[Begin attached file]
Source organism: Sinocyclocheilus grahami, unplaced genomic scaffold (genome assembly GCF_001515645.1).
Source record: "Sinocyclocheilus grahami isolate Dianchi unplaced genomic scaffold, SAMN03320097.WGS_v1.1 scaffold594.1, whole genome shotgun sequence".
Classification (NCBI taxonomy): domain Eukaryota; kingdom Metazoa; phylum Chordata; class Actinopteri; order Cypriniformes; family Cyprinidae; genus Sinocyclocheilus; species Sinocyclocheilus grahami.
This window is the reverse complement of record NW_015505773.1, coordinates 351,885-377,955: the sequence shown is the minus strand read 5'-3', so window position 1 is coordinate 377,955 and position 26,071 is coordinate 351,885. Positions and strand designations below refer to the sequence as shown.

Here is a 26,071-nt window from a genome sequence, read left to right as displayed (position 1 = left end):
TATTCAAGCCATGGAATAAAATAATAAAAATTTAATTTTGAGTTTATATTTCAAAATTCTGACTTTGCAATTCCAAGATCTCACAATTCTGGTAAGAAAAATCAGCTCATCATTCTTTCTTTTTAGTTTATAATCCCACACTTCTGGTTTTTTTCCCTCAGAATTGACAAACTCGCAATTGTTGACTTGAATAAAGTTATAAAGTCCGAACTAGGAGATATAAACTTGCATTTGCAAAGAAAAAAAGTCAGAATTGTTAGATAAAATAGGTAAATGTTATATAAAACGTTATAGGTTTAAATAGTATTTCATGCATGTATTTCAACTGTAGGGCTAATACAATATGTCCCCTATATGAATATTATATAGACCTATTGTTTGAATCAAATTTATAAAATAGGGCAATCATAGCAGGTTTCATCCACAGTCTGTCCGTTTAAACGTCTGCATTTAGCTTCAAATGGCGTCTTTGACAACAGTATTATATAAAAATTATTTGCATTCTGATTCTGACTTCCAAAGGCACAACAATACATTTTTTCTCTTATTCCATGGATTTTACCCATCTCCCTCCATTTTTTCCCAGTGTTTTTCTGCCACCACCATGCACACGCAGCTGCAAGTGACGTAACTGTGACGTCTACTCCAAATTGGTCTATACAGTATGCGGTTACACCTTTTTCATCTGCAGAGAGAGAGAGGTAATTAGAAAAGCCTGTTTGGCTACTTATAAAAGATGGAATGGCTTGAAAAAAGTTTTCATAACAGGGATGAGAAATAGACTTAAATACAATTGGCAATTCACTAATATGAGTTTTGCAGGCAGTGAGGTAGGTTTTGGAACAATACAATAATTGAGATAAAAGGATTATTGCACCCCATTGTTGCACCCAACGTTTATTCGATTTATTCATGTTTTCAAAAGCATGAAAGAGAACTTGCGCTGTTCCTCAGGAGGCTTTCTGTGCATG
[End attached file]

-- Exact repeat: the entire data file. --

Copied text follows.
Source organism: Sinocyclocheilus grahami, unplaced genomic scaffold (genome assembly GCF_001515645.1).
Source record: "Sinocyclocheilus grahami isolate Dianchi unplaced genomic scaffold, SAMN03320097.WGS_v1.1 scaffold594.1, whole genome shotgun sequence".
Classification (NCBI taxonomy): domain Eukaryota; kingdom Metazoa; phylum Chordata; class Actinopteri; order Cypriniformes; family Cyprinidae; genus Sinocyclocheilus; species Sinocyclocheilus grahami.
This window is the reverse complement of record NW_015505773.1, coordinates 351,885-377,955: the sequence shown is the minus strand read 5'-3', so window position 1 is coordinate 377,955 and position 26,071 is coordinate 351,885. Positions and strand designations below refer to the sequence as shown.

Here is a 26,071-nt window from a genome sequence, read left to right as displayed (position 1 = left end):
TATTCAAGCCATGGAATAAAATAATAAAAATTTAATTTTGAGTTTATATTTCAAAATTCTGACTTTGCAATTCCAAGATCTCACAATTCTGGTAAGAAAAATCAGCTCATCATTCTTTCTTTTTAGTTTATAATCCCACACTTCTGGTTTTTTTCCCTCAGAATTGACAAACTCGCAATTGTTGACTTGAATAAAGTTATAAAGTCCGAACTAGGAGATATAAACTTGCATTTGCAAAGAAAAAAAGTCAGAATTGTTAGATAAAATAGGTAAATGTTATATAAAACGTTATAGGTTTAAATAGTATTTCATGCATGTATTTCAACTGTAGGGCTAATACAATATGTCCCCTATATGAATATTATATAGACCTATTGTTTGAATCAAATTTATAAAATAGGGCAATCATAGCAGGTTTCATCCACAGTCTGTCCGTTTAAACGTCTGCATTTAGCTTCAAATGGCGTCTTTGACAACAGTATTATATAAAAATTATTTGCATTCTGATTCTGACTTCCAAAGGCACAACAATACATTTTTTCTCTTATTCCATGGATTTTACCCATCTCCCTCCATTTTTTCCCAGTGTTTTTCTGCCACCACCATGCACACGCAGCTGCAAGTGACGTAACTGTGACGTCTACTCCAAATTGGTCTATACAGTATGCGGTTACACCTTTTTCATCTGCAGAGAGAGAGAGGTAATTAGAAAAGCCTGTTTGGCTACTTATAAAAGATGGAATGGCTTGAAAAAAGTTTTCATAACAGGGATGAGAAATAGACTTAAATACAATTGGCAATTCACTAATATGAGTTTTGCAGGCAGTGAGGTAGGTTTTGGAACAATACAATAATTGAGATAAAAGGATTATTGCACCCCATTGTTGCACCCAACGTTTATTCGATTTATTCATGTTTTCAAAAGCATGAAAGAGAACTTGCGCTGTTCCTCAGGAGGCTTTCTGTGCATG